Employers must acknowledge the role of family caregivers to get a true picture of the costs of cancer care, according to a University of Alberta professor.
Janet Fast, a professor of department of human ecology at the University of Alberta, told the audience at Benefits Canada’s 2017 Employers Cancer Care Summit in February that the army of family and friends assisting patients with their everyday needs are an often-overlooked pillar of the medical system. Yet without them, the entire health system would collapse, she noted.
“The caregiver is an integral part of that care team and they too often incur consequences because of the fact that they are providing this care,” said Fast. “It’s not just a benefit to the family member who is receiving the care but also to the labour force and employers and to the economy and society more generally.”
Co-presenter Jean-Eric Tarride used a recent study led by the Caregiver Network on the comparative cost of oral and intravenous chemotherapy to shine a light on the hidden costs of cancer care. On the face of it, he explained that a course of intravenous medicine often appears cheaper than the oral version.
However, because a patient can take oral medication at home, the burden on family caregivers is less because there’s no need for a trip to the hospital.
For example, in the case of a family of Manitoba farmers whose child had Hodgkin’s lymphoma, the parents had to travel to Winnipeg, 300 kilometres from home, 22 times over the course of six months for tests, surgery and chemotherapy. Out-of-pocket expenses related to the trips, in addition to the parents’ lost wages for days off work, added up to about $24,000. They could have avoided some of the costs through the use of oral chemotherapy taken at home, said Tarride, an associate professor at McMaster University.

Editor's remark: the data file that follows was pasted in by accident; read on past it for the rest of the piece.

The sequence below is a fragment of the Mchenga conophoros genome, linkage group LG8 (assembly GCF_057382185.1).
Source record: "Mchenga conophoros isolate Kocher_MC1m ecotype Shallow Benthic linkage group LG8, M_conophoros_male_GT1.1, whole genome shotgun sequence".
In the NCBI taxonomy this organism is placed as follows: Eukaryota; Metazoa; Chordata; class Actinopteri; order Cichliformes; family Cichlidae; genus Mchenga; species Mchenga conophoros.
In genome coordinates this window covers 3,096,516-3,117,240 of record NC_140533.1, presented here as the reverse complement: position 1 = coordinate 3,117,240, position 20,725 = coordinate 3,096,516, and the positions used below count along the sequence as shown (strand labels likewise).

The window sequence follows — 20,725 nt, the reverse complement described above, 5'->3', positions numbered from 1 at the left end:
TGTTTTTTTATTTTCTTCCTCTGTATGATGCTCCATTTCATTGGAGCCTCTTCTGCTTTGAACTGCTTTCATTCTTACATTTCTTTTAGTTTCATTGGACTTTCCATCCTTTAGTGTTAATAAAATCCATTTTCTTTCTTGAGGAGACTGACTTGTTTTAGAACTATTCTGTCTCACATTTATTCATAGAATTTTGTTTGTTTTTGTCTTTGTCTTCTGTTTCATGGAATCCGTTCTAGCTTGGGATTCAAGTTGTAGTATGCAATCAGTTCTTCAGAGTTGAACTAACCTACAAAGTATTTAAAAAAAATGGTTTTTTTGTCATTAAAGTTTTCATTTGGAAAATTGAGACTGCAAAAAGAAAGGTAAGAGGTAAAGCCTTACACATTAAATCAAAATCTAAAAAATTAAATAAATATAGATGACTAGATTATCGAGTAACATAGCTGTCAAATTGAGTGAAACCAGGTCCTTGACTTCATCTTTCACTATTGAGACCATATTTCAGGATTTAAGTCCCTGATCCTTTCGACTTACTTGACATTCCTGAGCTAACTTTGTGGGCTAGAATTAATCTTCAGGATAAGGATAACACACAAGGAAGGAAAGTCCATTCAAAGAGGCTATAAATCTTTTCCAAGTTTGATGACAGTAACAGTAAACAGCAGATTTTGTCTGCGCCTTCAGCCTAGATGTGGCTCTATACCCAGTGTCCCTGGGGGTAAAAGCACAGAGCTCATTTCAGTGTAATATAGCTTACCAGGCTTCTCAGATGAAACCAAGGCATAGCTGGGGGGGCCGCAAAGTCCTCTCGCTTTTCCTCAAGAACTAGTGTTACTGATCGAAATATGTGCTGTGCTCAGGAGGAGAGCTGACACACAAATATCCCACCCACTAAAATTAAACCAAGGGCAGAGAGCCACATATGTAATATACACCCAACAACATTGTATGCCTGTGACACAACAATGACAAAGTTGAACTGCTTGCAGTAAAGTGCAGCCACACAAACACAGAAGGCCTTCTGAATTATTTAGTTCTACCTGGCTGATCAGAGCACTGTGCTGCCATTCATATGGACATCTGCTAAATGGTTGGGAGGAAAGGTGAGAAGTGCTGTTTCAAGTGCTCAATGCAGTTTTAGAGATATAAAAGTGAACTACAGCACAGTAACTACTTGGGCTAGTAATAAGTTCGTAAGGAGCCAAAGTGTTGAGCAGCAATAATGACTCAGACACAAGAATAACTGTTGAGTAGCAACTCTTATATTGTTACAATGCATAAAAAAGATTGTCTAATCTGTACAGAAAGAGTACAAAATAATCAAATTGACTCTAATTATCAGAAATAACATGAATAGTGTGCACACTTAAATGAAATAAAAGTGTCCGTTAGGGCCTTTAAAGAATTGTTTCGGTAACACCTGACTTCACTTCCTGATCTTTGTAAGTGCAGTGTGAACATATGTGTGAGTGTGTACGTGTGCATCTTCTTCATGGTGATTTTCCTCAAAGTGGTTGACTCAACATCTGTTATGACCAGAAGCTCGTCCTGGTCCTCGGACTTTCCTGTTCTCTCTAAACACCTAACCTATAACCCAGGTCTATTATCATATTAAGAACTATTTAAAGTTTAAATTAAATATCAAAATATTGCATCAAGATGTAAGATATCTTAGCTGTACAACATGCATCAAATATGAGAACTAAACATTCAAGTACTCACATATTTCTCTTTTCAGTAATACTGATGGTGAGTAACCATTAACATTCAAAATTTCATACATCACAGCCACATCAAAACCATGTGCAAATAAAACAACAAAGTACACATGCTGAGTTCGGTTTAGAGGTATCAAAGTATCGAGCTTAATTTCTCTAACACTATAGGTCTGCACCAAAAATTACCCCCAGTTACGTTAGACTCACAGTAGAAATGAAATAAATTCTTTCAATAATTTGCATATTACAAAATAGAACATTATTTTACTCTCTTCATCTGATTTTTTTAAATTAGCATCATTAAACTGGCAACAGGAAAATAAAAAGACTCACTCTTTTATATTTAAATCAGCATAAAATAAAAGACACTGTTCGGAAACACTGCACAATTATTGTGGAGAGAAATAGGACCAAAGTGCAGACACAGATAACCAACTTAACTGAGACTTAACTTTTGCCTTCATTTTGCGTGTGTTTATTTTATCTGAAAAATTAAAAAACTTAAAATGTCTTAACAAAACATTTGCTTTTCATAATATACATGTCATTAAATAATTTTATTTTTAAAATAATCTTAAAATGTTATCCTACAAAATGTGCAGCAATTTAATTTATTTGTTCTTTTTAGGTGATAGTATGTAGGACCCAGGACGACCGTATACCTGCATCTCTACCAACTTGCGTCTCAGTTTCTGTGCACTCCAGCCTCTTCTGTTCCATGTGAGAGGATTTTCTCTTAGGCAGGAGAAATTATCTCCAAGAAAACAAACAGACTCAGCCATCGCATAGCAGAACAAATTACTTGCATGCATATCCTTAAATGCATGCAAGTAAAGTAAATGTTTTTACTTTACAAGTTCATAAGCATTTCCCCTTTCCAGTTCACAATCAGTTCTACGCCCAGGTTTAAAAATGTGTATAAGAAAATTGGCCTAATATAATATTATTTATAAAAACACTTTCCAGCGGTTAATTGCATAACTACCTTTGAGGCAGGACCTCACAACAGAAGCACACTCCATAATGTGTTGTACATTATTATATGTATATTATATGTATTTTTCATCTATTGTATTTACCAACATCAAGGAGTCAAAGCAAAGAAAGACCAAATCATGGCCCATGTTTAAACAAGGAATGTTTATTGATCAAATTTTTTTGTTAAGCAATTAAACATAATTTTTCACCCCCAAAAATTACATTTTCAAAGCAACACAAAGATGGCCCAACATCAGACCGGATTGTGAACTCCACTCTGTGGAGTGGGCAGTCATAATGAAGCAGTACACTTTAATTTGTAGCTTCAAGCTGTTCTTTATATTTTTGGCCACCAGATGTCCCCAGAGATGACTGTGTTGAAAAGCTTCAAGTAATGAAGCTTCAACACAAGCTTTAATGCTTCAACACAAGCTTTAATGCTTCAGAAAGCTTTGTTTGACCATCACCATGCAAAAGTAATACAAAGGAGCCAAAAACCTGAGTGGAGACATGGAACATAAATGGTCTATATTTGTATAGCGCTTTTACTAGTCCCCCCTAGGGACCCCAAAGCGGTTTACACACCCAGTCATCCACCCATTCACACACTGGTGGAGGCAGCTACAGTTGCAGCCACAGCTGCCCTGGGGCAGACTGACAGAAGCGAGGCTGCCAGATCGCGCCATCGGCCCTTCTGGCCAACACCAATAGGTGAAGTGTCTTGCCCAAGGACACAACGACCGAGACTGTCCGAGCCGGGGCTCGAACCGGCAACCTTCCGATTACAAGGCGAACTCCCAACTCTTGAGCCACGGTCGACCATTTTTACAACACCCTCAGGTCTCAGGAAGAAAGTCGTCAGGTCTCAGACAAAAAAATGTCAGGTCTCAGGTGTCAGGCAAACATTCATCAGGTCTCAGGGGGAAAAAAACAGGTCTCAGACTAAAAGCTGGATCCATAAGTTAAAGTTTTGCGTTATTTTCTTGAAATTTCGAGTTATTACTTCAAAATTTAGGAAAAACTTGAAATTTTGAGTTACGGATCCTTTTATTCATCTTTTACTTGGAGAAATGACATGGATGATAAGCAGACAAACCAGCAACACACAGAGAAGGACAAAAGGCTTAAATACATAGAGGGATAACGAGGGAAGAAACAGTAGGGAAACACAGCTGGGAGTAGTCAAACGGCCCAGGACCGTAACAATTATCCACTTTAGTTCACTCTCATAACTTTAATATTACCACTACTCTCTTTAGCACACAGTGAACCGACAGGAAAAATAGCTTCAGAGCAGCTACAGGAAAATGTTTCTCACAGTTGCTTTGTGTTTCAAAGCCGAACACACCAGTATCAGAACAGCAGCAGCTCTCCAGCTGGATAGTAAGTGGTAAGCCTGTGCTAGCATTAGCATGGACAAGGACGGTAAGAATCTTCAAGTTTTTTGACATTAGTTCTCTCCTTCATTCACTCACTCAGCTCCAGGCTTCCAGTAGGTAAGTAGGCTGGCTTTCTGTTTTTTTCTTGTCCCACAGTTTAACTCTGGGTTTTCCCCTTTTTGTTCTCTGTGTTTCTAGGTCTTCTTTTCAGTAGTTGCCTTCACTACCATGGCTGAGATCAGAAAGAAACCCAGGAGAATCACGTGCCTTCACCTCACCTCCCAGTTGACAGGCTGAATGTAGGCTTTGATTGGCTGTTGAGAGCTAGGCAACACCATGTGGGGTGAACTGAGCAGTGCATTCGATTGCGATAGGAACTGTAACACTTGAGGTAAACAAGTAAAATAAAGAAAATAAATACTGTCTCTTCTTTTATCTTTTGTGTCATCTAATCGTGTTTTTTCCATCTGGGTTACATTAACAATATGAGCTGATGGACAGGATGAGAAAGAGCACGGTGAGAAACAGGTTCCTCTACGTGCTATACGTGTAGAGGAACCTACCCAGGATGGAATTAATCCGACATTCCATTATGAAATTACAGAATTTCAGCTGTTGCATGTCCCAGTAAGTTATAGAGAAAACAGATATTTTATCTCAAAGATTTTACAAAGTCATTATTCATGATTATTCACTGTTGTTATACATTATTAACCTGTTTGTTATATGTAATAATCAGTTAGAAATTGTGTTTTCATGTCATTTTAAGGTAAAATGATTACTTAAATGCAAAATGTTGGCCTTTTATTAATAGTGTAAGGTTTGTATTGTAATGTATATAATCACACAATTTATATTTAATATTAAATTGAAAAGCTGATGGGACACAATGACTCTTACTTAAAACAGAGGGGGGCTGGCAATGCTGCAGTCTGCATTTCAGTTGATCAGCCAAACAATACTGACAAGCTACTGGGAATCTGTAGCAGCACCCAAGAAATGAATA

“The economic benefits of the oral chemotherapy are substantial from a caregiver perspective and more broadly from a societal perspective,” he said.
Fast’s research has found that family caregivers provide a mind-boggling 2.4 billion hours of care to patients each year. To put it in context, that’s about 10 times as many hours as those working in formal caregiving roles. According to Fast, about one-tenth of the eight million people who do some level of caregiving each year are looking after someone with cancer, and those numbers will only head up in the coming years.
All of those responsibilities have effects on caregivers’ professional lives, added Fast, who has estimated that caregiving accounts for almost 10 million days of absenteeism each year and more than $1 billion in lost productivity.
As a result, Fast said it’s important to consider their needs when plan sponsors and administrators make decisions about coverage and costs.
“We need to be paying attention to the full set of costs that are incurred. Not just the cost of drug and the cost of treatment, not only the cost to the care recipient whose work may be impacted, but also their supporters whose work may be impacted as well,” said Fast. “There’s a very important role for employers and, by extension, for benefit providers and insurers to play in creating a model that will sustain family carers in a better way than is currently happening.”